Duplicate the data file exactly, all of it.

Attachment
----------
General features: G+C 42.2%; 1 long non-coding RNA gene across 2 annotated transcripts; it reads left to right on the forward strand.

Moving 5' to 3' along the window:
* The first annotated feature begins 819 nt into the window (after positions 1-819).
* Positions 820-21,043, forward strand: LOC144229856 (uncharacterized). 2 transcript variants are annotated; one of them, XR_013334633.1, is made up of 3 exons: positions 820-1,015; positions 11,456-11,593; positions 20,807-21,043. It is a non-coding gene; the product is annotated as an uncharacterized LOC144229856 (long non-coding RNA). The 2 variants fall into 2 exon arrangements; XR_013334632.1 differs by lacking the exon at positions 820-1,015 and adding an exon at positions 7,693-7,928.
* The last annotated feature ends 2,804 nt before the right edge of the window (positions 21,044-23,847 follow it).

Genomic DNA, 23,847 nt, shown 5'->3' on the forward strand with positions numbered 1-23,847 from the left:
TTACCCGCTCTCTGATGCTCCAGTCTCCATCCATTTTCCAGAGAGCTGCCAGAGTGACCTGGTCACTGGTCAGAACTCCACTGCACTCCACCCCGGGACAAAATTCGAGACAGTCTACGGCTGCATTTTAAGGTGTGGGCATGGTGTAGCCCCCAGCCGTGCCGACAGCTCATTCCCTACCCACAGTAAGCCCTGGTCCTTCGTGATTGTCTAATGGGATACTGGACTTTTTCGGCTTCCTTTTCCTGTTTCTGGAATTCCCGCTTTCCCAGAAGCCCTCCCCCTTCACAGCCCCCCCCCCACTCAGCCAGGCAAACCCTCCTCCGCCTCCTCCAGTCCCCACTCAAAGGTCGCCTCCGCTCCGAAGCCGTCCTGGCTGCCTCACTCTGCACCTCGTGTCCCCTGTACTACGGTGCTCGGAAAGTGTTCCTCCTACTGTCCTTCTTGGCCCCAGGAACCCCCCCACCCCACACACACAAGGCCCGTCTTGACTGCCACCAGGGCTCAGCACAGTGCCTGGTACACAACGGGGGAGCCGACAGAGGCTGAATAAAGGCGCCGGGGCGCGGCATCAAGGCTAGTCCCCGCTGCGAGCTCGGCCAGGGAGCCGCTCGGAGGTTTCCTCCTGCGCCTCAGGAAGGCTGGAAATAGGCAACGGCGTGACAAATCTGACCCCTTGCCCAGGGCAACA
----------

General features: G+C 42.2%; 1 long non-coding RNA gene across 2 annotated transcripts; it reads left to right on the forward strand.

Moving 5' to 3' along the window:
* The first annotated feature begins 819 nt into the window (after positions 1-819).
* Positions 820-21,043, forward strand: LOC144229856 (uncharacterized). 2 transcript variants are annotated; one of them, XR_013334633.1, is made up of 3 exons: positions 820-1,015; positions 11,456-11,593; positions 20,807-21,043. It is a non-coding gene; the product is annotated as an uncharacterized LOC144229856 (long non-coding RNA). The 2 variants fall into 2 exon arrangements; XR_013334632.1 differs by lacking the exon at positions 820-1,015 and adding an exon at positions 7,693-7,928.
* The last annotated feature ends 2,804 nt before the right edge of the window (positions 21,044-23,847 follow it).

Genomic DNA, 23,847 nt, shown 5'->3' on the forward strand with positions numbered 1-23,847 from the left:
TTACCCGCTCTCTGATGCTCCAGTCTCCATCCATTTTCCAGAGAGCTGCCAGAGTGACCTGGTCACTGGTCAGAACTCCACTGCACTCCACCCCGGGACAAAATTCGAGACAGTCTACGGCTGCATTTTAAGGTGTGGGCATGGTGTAGCCCCCAGCCGTGCCGACAGCTCATTCCCTACCCACAGTAAGCCCTGGTCCTTCGTGATTGTCTAATGGGATACTGGACTTTTTCGGCTTCCTTTTCCTGTTTCTGGAATTCCCGCTTTCCCAGAAGCCCTCCCCCTTCACAGCCCCCCCCCCACTCAGCCAGGCAAACCCTCCTCCGCCTCCTCCAGTCCCCACTCAAAGGTCGCCTCCGCTCCGAAGCCGTCCTGGCTGCCTCACTCTGCACCTCGTGTCCCCTGTACTACGGTGCTCGGAAAGTGTTCCTCCTACTGTCCTTCTTGGCCCCAGGAACCCCCCCACCCCACACACACAAGGCCCGTCTTGACTGCCACCAGGGCTCAGCACAGTGCCTGGTACACAACGGGGGAGCCGACAGAGGCTGAATAAAGGCGCCGGGGCGCGGCATCAAGGCTAGTCCCCGCTGCGAGCTCGGCCAGGGAGCCGCTCGGAGGTTTCCTCCTGCGCCTCAGGAAGGCTGGAAATAGGCAACGGCGTGACAAATCTGACCCCTTGCCCAGGGCAACA